Sunday, November 25, 2007

... only better parenting will reduce youth violence

Image by*trixie-ville*'s photos

Columbine scared the nation out of its wits about 10 years ago. It was on the news and special reports for days in the aftermath of the massacre. Now school shootings seem to be routine like gang shootings in Allentown. Are we becoming immune to the violence? Or have we begun to think it's normal?

Our society and culture seem rooted in violence and it has become normal. Our homes are full of violence to children or in their presence. Our children witness politicians and government leaders using violence to solve conflicts and problems. TV, video games and movies suggest that violence is necessary and even brave. Psychologist Alice Miller states in her many books on child abuse that the violence we see on the news -- the gang shootings, the domestic violence, the school shootings -- are all found in the way children are parented.

She further asserts that in the name of ''good parenting'' and ''good discipline'' we teach our children to be violent. Children who have suffered spankings, beatings, humiliations and neglect in the name of discipline will either grow to act out their rage at their parents on their own children or anyone near them; or become depressed by suppressing their rage. Rage begins very early in life. Babies cry desperately in their cribs for their mother or father and the comfort they can give. Many are instructed and warned not to pick up their crying baby frequently to avoid ''spoiling'' her. Parents regularly ''spank'' (parent code for hitting) their children and believe the children are the better for it.

Many inmates in parenting classes in prison tell me that they were spanked and they turned out all right. Miller points out in her books that nearly all inmates were victims of ''discipline,'' spanking and child abuse. Many times inmates who have committed murder like serial killers will talk about their treatment as children. Chillingly, the stories they tell are not abuse to them, but are normal. The reasons for their brutality do not excuse their crimes. Instead, it is stark, horrifying reason for our society to look at the violence in ourselves.

Parents treat their children as they were treated as children unless they make a concentrated effort to change. Parents who call their child stupid, or say they are no good are enacting violence of the most insidious kind. Children internalize these words; after all, their parents said it was true. Is it any wonder that abused and neglected children grow into adolescents and adults full of rage? Child neglect viciously trains a child to believe he is unimportant. A child neglected will be as enraged as one who is obviously beaten and subjected to the worst possible punishments.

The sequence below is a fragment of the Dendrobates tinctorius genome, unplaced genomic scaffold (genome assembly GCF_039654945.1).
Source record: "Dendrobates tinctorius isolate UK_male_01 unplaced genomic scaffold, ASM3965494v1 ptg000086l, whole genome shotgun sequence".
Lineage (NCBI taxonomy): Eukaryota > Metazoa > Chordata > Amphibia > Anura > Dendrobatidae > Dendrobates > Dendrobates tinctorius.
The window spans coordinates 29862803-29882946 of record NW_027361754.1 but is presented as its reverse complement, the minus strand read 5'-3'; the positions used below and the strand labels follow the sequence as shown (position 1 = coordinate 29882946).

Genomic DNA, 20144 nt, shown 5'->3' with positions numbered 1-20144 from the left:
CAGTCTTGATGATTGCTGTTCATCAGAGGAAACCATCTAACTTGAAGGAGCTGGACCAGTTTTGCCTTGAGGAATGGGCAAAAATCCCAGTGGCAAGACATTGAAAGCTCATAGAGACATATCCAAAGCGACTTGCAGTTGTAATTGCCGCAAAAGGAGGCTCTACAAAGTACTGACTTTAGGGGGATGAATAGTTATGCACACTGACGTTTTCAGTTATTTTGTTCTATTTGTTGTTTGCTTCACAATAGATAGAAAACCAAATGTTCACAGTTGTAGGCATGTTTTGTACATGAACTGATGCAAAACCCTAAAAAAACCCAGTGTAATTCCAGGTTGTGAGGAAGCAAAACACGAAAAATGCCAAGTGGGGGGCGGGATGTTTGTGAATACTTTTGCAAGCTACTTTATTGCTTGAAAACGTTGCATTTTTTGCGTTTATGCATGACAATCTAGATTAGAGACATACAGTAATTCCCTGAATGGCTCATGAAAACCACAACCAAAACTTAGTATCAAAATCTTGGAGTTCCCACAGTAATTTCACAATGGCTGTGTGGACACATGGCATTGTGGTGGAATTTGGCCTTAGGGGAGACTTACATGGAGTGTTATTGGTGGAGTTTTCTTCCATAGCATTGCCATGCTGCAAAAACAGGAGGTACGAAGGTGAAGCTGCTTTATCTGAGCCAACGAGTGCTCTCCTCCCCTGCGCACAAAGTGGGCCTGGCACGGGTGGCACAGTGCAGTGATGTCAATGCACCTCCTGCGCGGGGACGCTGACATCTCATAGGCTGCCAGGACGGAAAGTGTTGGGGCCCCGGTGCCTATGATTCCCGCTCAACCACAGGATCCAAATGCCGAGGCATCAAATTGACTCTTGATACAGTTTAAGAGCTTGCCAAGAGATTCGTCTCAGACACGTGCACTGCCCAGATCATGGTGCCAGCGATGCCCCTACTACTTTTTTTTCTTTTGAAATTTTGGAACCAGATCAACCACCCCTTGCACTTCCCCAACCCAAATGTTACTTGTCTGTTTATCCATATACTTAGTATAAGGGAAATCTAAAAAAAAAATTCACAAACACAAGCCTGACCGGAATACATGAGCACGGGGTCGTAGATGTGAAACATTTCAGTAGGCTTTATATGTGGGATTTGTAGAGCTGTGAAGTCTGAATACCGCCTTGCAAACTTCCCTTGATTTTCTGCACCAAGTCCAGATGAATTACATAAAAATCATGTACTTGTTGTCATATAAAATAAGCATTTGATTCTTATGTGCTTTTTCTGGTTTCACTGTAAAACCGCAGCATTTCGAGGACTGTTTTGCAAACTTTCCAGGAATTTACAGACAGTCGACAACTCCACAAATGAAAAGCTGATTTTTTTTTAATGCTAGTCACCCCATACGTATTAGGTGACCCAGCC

Yet incredibly when a child commits a school shooting or plans one, we ask why he has done it. No one looks to the parents, the home life and hold parents accountable for the rage they have instilled. One mother, who is being prosecuted, even bought the gun her son planned to use in a school shooting. Mistreated, abused and neglected children will likely be abused by their peers and are more vulnerable to perpetrators because they have no idea what is normal or who to trust, Miller states.

Not all children turn to violence. Some repress the rage only to become depressed and suicidal. Miller states that children abused and neglected are always left with brain and neurological damage, that is, lesions, which are permanent. Adult children of abuse struggle through life trying to find normalcy and form healthy relationships.

We don't need gun laws, we don't need tighter criminal laws and we definitely don't need more prisons where rage-filled people are abused and mistreated then released into the public. What we need is good, compassionate, kind, empathic parenting that meets the needs of the child without violence or neglect. A parent who reads Miller's book, ''Thou Shalt Not Be Aware,'' will be moved to change the way they parent their child. Parenting requires more than creating children and feeding them. It requires serious thought about how the child is to be parented from conception on. One by one, parents can choose to raise their child in a nonviolent home using nonviolent parenting methods. One by one, these parents will change the world.

By DeNise Watkins Hamilton

DeNise Watkins Hamilton of Bethlehem has a bachelor's degree in psychology and has been a licensed practical nurse for more than 30 years.

Source: The Morning Call

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